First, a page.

• To showcase the contributions of Emperor Ashoka and subsequent kings in the development of the Buddhist pilgrimage;
  • To showcase the important role of Master Xuanzang in preserving the sacred geography of the footsteps of the Buddha on the Indo-Gangetic Plains. Master Xuanzang’s travelogue is the single most important resource for reconstructing the pilgrimage and identifying sacred places associated with the Buddha. Despite these contributions, Xuanzang is not widely recognized in this connection, and the documentary series can garner due recognition for this important contribution;
  • To showcase potential thematic walking pilgrimage trails connecting Buddhist sites and shrines identified during the Retracing Bodhisattva Xuanzang project. 
Deepak Anand walks in the footsteps of the Buddha with monastics and lay Buddhists from Plum Village. Image courtesy of Deepak Anand

“One of the major findings during the project is the sad and very neglected situation of satellite sites in the vicinity of principal sites such as Bodh Gaya, Lumbini, Sarnath, Shravasti, and Vaishali. Most of these sites are unprotected and local people are totally ignorant about their  significance,” Anand emphasized. “There is an urgent need to make documentary films highlighting the situation of these most sacred sites. Most of the stupa remains are neglected and encroached upon, thereby threatening their very existence. Documentary films can become a very powerful medium in the present times to sensitize stakeholders and facilitate their long-term participation in the process of preservation and protection.”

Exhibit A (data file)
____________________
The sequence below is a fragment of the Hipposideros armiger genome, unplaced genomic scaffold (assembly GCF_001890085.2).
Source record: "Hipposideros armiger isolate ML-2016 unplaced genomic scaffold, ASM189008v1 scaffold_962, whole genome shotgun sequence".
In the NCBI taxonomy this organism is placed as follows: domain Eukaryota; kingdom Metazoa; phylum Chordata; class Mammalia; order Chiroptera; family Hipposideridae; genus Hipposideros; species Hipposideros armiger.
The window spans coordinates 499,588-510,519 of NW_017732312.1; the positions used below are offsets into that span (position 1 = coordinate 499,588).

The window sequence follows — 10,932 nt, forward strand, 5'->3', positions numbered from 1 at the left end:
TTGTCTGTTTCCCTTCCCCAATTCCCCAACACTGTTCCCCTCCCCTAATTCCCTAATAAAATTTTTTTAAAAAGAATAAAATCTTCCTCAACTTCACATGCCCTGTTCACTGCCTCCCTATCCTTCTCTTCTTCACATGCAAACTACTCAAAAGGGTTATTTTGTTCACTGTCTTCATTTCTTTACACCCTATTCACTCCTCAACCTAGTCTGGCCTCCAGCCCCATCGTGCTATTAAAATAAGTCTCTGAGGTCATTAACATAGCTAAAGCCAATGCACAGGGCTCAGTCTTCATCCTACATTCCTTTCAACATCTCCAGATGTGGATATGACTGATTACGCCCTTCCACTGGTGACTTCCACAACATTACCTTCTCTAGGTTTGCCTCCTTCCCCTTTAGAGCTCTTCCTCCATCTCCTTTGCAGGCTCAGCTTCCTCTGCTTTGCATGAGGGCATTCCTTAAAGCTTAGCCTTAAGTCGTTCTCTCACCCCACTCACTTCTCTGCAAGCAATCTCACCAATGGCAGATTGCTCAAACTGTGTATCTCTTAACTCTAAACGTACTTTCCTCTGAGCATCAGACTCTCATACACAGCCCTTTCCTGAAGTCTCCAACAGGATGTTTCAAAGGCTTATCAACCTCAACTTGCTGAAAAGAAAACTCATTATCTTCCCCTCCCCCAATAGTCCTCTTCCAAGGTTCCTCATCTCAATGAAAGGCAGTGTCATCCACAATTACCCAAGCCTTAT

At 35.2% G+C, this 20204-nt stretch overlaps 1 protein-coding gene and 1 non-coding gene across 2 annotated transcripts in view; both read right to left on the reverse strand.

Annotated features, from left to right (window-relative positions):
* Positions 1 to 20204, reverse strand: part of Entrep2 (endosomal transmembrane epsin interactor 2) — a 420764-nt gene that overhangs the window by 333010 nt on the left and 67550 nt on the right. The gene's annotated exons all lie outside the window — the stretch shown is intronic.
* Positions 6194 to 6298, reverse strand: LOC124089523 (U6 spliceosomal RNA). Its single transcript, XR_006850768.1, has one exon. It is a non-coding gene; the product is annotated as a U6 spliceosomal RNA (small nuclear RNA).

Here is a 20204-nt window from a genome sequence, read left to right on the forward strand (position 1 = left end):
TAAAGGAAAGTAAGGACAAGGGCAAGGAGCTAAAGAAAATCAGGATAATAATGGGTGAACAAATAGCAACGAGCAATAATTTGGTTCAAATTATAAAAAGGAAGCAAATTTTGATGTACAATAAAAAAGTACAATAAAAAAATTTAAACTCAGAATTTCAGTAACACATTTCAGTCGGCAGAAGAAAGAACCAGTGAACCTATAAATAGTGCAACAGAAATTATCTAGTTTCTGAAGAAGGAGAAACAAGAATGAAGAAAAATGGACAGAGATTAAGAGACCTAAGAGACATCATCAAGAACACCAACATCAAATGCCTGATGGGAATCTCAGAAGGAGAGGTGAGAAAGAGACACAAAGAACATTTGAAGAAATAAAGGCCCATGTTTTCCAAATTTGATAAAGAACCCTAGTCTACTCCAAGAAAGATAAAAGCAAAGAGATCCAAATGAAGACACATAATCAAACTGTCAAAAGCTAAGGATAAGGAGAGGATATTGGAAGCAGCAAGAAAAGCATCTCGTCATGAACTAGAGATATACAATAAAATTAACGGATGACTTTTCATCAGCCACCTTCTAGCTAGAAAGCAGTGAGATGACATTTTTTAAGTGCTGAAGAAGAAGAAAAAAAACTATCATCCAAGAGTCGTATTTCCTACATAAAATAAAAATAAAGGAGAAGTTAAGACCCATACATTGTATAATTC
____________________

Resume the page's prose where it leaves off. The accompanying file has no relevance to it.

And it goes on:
Sublime Wanderings: Rediscovering the Buddha in the Footsteps of Xuanzang (Buddhistdoor Global)


Strong, John. 2004. Relics of the Buddha. Princeton University Press.

See more

Nālandā – Insatiable in Offering
Deepak Anand (Facebook)
Retracing Bodhisattva Xuanzang (Facebook)
The Sublime Wanderings of the Buddha (Vimeo)
The Sublime Wanderings of the Buddha (YouTube)
Retracing Bodhisattva Xuanzang (Traditional Chinese) (YouTube)